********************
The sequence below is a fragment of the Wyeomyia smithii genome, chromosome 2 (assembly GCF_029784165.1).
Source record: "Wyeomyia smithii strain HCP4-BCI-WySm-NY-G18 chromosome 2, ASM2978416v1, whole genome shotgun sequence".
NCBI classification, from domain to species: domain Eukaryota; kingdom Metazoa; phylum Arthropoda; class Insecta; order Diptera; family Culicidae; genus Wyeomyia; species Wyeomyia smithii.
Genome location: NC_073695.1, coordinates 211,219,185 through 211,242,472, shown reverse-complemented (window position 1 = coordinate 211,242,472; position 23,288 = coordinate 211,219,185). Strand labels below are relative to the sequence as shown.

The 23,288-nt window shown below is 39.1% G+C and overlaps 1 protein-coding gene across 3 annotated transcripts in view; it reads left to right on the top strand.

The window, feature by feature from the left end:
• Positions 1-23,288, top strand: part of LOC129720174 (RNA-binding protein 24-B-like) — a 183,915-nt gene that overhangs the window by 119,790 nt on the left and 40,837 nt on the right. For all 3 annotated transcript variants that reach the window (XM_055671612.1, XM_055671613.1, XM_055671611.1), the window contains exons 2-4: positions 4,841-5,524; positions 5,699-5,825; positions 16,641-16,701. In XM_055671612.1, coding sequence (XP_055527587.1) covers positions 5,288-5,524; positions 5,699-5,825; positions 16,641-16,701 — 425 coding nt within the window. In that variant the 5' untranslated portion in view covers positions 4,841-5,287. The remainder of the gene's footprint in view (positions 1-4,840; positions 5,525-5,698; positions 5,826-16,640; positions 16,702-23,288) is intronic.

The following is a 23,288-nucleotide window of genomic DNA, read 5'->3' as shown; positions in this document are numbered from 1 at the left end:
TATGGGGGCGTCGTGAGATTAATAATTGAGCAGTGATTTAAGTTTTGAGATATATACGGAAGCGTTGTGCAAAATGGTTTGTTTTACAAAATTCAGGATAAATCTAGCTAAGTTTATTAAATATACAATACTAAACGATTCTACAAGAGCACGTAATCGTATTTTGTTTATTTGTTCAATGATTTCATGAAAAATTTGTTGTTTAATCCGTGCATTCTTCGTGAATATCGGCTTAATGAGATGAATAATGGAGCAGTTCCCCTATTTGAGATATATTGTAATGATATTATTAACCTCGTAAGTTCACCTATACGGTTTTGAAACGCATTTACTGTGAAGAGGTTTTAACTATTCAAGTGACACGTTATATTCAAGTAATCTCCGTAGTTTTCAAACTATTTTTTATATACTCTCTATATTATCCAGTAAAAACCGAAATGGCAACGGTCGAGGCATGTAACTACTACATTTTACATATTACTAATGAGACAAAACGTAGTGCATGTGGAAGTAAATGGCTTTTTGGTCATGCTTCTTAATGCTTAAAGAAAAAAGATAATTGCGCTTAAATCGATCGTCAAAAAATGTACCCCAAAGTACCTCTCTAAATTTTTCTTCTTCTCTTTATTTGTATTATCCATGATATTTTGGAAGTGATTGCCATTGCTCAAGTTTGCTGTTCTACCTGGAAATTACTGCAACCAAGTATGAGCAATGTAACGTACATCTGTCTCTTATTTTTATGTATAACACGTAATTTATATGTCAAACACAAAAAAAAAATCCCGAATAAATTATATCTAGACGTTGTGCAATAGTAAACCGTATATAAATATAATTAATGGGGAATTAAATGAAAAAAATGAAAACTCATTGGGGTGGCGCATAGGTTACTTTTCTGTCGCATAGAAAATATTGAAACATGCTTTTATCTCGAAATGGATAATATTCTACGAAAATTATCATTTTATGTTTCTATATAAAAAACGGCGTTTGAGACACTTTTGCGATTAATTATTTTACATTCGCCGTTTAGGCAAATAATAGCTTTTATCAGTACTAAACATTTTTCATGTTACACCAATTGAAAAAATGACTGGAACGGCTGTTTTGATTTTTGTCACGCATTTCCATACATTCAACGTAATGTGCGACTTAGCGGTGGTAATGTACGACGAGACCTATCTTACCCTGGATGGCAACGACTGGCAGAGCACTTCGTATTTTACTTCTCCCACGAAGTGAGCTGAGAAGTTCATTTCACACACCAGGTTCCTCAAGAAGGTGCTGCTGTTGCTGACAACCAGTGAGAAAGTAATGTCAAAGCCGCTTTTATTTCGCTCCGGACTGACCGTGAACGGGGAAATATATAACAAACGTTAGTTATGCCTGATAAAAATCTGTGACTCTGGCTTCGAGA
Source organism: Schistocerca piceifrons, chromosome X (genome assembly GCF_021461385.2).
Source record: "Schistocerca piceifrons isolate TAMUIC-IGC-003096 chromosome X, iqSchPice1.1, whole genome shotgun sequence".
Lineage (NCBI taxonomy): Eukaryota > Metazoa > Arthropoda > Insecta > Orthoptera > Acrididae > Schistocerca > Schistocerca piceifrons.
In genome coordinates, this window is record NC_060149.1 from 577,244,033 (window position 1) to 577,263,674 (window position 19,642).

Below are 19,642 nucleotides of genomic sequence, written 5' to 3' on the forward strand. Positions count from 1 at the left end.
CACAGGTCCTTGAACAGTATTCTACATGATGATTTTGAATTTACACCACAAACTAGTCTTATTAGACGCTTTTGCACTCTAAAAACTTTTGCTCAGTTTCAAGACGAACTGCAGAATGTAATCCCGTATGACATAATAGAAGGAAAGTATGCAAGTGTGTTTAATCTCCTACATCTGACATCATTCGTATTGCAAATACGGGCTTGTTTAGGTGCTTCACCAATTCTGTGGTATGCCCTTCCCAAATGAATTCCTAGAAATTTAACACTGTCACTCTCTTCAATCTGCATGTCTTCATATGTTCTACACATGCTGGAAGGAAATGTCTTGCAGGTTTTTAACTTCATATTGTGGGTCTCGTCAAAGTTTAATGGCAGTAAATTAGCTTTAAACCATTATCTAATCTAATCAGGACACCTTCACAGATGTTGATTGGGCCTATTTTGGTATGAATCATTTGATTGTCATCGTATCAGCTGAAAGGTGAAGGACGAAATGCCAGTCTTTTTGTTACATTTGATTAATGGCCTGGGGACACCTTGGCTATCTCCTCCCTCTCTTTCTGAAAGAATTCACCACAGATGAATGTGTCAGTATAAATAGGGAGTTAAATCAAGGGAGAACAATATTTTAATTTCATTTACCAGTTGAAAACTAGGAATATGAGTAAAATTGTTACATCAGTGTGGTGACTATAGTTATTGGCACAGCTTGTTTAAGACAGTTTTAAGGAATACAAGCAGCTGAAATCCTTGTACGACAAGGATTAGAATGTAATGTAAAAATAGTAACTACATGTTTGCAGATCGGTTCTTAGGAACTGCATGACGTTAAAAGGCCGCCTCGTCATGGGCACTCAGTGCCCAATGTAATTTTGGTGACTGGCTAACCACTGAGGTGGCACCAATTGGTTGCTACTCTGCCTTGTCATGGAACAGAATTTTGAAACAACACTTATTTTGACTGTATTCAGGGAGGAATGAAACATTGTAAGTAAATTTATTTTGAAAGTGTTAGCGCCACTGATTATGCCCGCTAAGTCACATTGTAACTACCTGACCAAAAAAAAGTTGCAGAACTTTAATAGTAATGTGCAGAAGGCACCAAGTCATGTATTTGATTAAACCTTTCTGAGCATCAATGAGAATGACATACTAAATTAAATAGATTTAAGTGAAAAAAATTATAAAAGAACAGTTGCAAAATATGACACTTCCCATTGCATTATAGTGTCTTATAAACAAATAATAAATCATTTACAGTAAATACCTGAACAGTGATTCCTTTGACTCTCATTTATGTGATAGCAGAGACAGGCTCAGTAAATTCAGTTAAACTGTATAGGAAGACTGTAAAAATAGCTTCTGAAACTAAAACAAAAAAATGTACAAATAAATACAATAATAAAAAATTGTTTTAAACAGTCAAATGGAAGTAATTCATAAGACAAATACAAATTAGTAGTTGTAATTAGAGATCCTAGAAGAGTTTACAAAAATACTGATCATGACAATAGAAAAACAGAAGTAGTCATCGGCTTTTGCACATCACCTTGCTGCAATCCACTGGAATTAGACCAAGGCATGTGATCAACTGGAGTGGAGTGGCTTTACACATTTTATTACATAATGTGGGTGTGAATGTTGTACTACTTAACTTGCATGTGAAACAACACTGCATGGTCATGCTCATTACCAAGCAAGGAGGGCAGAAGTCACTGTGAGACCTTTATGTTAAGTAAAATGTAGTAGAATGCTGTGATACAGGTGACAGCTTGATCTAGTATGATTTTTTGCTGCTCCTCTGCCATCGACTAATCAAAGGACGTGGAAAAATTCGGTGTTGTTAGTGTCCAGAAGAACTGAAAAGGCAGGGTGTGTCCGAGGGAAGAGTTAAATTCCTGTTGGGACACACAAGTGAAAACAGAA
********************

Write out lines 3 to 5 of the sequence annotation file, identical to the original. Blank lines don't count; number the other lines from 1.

NCBI classification, from domain to species: domain Eukaryota; kingdom Metazoa; phylum Arthropoda; class Insecta; order Diptera; family Culicidae; genus Wyeomyia; species Wyeomyia smithii.
Genome location: NC_073695.1, coordinates 211,219,185 through 211,242,472, shown reverse-complemented (window position 1 = coordinate 211,242,472; position 23,288 = coordinate 211,219,185). Strand labels below are relative to the sequence as shown.

The 23,288-nt window shown below is 39.1% G+C and overlaps 1 protein-coding gene across 3 annotated transcripts in view; it reads left to right on the top strand.